Why I Love Black Men …

There’s always reason for us black women to complain about that ‘no good, lazy ass black man’. He’s always portrayed as a philandering, beer-guzzling specimen whose only worthwhile contribution has been sustaining an ancient myth about his ‘to-be-feared-by-god’ loins, which make him desirable to even the most chaste of virgins.

Well, I want to be the first to conquer this un-travelled road of pro black nature and say: I LOVE YOU BLACK MAN!

This anti-black man movement probably started in a lot of kitchens in the apartheid regime where men where forever absent, only to be found at local shebeens quenching their thirst for freedom. I’m sure most girls remember their moms shouting obscenities with such profound vigour, it was hard not to believe that dad was indeed a no good son of a gun.

Fast forward to today and the movement has become a religion.

Women are the consumers of anti men anthems chanted with utmost devotion and conviction, there are anti men columns in prominent newspapers (written by single mother/self confessed man hater, Kuli Roberts), feminist literature and my personal favourite, do it yourself orgasm manuals. Also a popular choice is turning lesbian.

With all this going for us and against men, there is also a ritual which is performed on a regular basis. This particular rite involves a girlfriends plush apartment, a couple of bottles of wine and a lot male bashing whilst a steady flow of feel good music trickles at a gentle decibel.

All good and well, all the above mentioned make us feel like we are in control but as responsible women unto ourselves, when do we stop shifting the blame and start looking inward?

Could it not be that the way we treat our men comes from that little girl whose daddy didn’t come home, thus projecting images of insecurity onto your own man?

In psychological terms, it’s called projection. Instead of looking at our own life’s short comings, we tend to look at our ‘honeys’ through the obscure lenses of our mammas. So with our nagging and negative talk, a ‘maybe good man’, becomes complacent and starts to believe he’s unable to love because he’s a philandering, son of a gun. And then what happens? Your ‘maybe good man’ begins his journey towards ‘son of a gun land’, he behaves like the man you believe him to be, thus feeding the gluttonous habit of the girlfriend ritual. Ahh…tears, wine and love songs. The perfect combination for girlfriends! (especially the single ones, and the ugly ones)

But since this piece is about why I love black men, I’ll give insight into my own life and share a couple of experiences that I’ve had with black men to make me feel the way I do about them.

My first affair with a black man is an ongoing one. I could call him my first love. This man has practically known me since I was born. He is a very special man. He’s watched and helped me grow. He’s seen me at my best and worst. I’ve claimed, a couple of hundred times, to hate him and he’s genuinely hated my rebellious nature. He’s doubted me but throughout all those turmoils, we’ve never lost the essence of both love and trust. Yes, my father has grown old and in his eyes, I’ve lost innocence but I can never part with the love he’s instilled in me for the black man.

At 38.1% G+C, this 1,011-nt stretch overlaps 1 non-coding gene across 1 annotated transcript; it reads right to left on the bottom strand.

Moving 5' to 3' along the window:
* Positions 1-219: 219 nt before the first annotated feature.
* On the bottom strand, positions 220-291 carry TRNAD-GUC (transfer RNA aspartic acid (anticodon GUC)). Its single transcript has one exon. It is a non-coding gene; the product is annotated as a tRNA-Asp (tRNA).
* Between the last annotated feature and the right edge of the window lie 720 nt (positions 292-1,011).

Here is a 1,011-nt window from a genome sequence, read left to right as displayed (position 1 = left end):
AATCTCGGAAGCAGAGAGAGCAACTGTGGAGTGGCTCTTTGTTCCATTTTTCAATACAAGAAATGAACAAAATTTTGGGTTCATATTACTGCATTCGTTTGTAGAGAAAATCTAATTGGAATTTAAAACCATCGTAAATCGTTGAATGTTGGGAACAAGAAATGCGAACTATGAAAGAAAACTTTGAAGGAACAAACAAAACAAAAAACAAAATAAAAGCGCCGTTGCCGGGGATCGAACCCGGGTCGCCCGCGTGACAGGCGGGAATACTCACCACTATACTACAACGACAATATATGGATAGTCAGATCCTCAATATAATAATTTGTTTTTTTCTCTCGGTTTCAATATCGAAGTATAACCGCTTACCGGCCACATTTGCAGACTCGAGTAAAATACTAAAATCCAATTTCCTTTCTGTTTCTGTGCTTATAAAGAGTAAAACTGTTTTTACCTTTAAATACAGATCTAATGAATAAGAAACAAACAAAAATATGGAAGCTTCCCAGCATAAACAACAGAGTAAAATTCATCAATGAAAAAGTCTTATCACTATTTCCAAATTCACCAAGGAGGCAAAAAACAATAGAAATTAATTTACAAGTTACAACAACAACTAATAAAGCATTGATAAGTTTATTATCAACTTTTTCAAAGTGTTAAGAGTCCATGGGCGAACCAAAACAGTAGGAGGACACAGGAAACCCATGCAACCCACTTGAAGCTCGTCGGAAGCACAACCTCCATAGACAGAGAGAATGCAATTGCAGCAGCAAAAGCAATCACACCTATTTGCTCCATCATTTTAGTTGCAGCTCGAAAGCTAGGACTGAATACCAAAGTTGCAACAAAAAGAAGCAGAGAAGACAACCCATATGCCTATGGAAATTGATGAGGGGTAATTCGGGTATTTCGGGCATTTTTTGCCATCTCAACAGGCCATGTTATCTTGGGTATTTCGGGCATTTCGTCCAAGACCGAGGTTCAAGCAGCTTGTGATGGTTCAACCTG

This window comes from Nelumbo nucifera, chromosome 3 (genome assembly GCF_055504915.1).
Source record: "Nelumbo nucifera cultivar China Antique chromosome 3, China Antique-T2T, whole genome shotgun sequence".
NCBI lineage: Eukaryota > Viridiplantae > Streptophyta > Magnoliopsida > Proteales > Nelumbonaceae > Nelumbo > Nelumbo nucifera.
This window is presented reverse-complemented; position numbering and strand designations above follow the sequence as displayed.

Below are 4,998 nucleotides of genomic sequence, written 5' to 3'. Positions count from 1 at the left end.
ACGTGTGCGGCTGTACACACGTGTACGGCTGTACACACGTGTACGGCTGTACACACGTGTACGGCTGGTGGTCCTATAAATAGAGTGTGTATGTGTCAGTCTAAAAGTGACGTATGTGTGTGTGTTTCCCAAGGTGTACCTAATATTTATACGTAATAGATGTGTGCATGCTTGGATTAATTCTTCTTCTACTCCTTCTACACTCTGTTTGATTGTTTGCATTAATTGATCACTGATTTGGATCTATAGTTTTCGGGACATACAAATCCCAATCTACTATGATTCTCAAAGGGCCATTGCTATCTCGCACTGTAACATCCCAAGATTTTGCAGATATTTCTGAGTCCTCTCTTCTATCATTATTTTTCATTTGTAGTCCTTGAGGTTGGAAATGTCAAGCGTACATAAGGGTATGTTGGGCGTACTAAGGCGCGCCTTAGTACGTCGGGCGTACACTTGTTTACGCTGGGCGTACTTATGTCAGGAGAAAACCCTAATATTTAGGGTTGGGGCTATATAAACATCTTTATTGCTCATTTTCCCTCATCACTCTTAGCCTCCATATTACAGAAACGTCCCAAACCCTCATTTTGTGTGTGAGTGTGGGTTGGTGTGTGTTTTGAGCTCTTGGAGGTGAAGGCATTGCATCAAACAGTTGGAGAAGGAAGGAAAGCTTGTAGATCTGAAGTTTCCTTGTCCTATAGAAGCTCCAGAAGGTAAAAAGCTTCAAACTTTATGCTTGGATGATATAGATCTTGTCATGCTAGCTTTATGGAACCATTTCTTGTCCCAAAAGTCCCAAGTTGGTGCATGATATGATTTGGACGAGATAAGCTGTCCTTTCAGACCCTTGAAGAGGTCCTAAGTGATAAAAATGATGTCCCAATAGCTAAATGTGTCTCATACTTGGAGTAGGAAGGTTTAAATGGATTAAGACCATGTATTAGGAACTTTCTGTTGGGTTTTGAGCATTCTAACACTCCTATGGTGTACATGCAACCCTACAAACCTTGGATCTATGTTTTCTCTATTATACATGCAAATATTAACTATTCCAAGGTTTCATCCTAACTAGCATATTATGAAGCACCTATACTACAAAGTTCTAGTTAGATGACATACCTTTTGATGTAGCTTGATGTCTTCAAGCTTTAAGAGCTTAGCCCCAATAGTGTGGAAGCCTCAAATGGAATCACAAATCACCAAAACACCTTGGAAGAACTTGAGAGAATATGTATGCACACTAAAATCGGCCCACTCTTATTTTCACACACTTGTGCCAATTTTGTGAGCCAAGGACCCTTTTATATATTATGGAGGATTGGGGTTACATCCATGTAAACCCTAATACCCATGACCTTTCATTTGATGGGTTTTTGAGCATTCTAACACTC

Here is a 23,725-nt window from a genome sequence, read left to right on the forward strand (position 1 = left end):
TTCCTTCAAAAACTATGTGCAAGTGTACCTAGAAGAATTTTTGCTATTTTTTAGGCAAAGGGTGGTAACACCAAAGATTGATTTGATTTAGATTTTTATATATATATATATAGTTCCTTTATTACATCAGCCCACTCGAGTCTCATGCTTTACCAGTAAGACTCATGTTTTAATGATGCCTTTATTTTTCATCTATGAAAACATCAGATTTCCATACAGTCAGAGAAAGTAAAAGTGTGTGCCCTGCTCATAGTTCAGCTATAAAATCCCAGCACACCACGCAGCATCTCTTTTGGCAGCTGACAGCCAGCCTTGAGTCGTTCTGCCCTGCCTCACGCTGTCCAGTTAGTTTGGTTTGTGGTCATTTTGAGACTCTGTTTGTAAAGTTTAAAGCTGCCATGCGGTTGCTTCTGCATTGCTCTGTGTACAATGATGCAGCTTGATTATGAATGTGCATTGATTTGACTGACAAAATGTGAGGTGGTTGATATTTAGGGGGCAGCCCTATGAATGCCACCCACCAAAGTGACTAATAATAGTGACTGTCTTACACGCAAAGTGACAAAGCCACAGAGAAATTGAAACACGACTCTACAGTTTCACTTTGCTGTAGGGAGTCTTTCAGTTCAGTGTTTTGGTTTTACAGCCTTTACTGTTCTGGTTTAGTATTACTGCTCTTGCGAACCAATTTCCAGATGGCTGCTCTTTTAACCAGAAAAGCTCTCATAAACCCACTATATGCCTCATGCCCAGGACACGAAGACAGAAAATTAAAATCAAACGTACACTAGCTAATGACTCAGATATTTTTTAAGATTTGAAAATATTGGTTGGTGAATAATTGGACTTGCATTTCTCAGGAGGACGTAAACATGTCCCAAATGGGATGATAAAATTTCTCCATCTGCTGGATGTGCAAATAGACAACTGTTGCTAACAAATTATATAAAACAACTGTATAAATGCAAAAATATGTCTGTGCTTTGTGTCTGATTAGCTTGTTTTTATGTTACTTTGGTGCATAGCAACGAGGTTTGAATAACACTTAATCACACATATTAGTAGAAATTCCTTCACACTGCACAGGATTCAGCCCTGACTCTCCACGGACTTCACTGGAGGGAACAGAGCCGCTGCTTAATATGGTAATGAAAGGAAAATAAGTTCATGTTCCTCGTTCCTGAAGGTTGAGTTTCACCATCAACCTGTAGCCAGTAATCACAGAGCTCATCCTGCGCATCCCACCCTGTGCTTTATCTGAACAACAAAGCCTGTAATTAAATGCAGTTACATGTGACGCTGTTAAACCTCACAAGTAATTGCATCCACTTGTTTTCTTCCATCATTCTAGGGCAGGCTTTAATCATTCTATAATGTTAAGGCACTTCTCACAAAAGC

My father is every bit the man I’d like to end up with and I don’t mean it in an insidious kind of way, but I really admire my father. He isn’t your typical black man. He did his best for his family, he wasn’t conservative in how he brought his children up, and best of all, he wasn’t afraid of his feelings. I think his greatest challenge was bringing us up and conveying to us through his actions that a man can be respected by his family and not through violence or verbal abuse, but with a steady hand, understanding and with ample parental love to go around.

I’ve only had about three serious relationships and all three have proven that black men are a coveted treasure. Guy number one helped me through turbulent situations with my family, guy number two moved all the way to Cape Town just to be with me and guy number three stopped me from breaking up with him because of my own silly speculations about our future. My boyfriends have been unconditional with their love (maybe a bit apprehensive in the beginning), supportive in their nature and taught me a thing or two in the sack. No one can treat a black man the way a black woman can, so Black women, love yourselves then project this love onto Black men and you’ll be amazed how much faith you give him when it comes to how he’ll treat you and the longevity of your relationship.

With all this said, I’m not declaring black men to be holier than thou. Nor am I saying there’s no room for improvement for the black man. I don’t think a couple of ‘I love you’s’, a ‘you look better than Halle Berry’ and a few ‘no you don’t look fat in that’ could help a girl through a hectic week.

I think the main issue that black women have with black men is their lack of affection. They can be stone cold especially about their deep, dark fears and they don’t share their hopes and aspirations with us. This definitely leads to the hostile nature that I refer to in the beginning of this piece. Share…I compel you to share yourself with your black queen or you’ll find yourself sharing her with a couple of other brothers who promise that they can make it better. And I mean better in every sense.

So tonight, I encourage all of you to turn the lights down low, give a massage or just open yourselves up to loving and being loved with no reservations.

Writer: Lerato Ngakane